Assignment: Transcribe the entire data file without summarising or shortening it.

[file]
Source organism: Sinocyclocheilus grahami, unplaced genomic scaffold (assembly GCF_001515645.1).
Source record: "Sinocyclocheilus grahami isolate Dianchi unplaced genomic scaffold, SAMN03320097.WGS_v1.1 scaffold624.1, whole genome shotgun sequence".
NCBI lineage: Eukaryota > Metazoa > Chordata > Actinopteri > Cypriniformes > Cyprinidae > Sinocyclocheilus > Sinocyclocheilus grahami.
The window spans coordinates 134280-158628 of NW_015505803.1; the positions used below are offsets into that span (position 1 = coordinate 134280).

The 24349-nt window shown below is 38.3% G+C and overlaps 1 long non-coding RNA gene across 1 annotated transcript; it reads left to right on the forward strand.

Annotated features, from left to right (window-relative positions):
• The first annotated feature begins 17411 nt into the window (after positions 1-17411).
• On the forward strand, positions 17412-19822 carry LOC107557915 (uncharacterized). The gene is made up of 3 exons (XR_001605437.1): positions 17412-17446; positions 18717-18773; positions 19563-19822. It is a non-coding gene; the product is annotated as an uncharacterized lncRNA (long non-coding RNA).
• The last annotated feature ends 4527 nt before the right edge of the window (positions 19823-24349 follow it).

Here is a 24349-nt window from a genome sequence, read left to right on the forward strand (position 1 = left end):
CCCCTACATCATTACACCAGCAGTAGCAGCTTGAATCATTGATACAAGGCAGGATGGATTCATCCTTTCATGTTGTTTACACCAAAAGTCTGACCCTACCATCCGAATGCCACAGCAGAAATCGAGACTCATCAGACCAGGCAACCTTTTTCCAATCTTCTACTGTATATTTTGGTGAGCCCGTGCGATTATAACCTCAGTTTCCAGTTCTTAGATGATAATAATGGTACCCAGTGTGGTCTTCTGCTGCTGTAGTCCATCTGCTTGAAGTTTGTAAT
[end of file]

Source organism: Sinocyclocheilus grahami, unplaced genomic scaffold (assembly GCF_001515645.1).
Source record: "Sinocyclocheilus grahami isolate Dianchi unplaced genomic scaffold, SAMN03320097.WGS_v1.1 scaffold624.1, whole genome shotgun sequence".
NCBI lineage: Eukaryota > Metazoa > Chordata > Actinopteri > Cypriniformes > Cyprinidae > Sinocyclocheilus > Sinocyclocheilus grahami.
The window spans coordinates 134280-158628 of NW_015505803.1; the positions used below are offsets into that span (position 1 = coordinate 134280).

The 24349-nt window shown below is 38.3% G+C and overlaps 1 long non-coding RNA gene across 1 annotated transcript; it reads left to right on the forward strand.

Annotated features, from left to right (window-relative positions):
• The first annotated feature begins 17411 nt into the window (after positions 1-17411).
• On the forward strand, positions 17412-19822 carry LOC107557915 (uncharacterized). The gene is made up of 3 exons (XR_001605437.1): positions 17412-17446; positions 18717-18773; positions 19563-19822. It is a non-coding gene; the product is annotated as an uncharacterized lncRNA (long non-coding RNA).
• The last annotated feature ends 4527 nt before the right edge of the window (positions 19823-24349 follow it).

Here is a 24349-nt window from a genome sequence, read left to right on the forward strand (position 1 = left end):
CCCCTACATCATTACACCAGCAGTAGCAGCTTGAATCATTGATACAAGGCAGGATGGATTCATCCTTTCATGTTGTTTACACCAAAAGTCTGACCCTACCATCCGAATGCCACAGCAGAAATCGAGACTCATCAGACCAGGCAACCTTTTTCCAATCTTCTACTGTATATTTTGGTGAGCCCGTGCGATTATAACCTCAGTTTCCAGTTCTTAGATGATAATAATGGTACCCAGTGTGGTCTTCTGCTGCTGTAGTCCATCTGCTTGAAGTTTGTAAT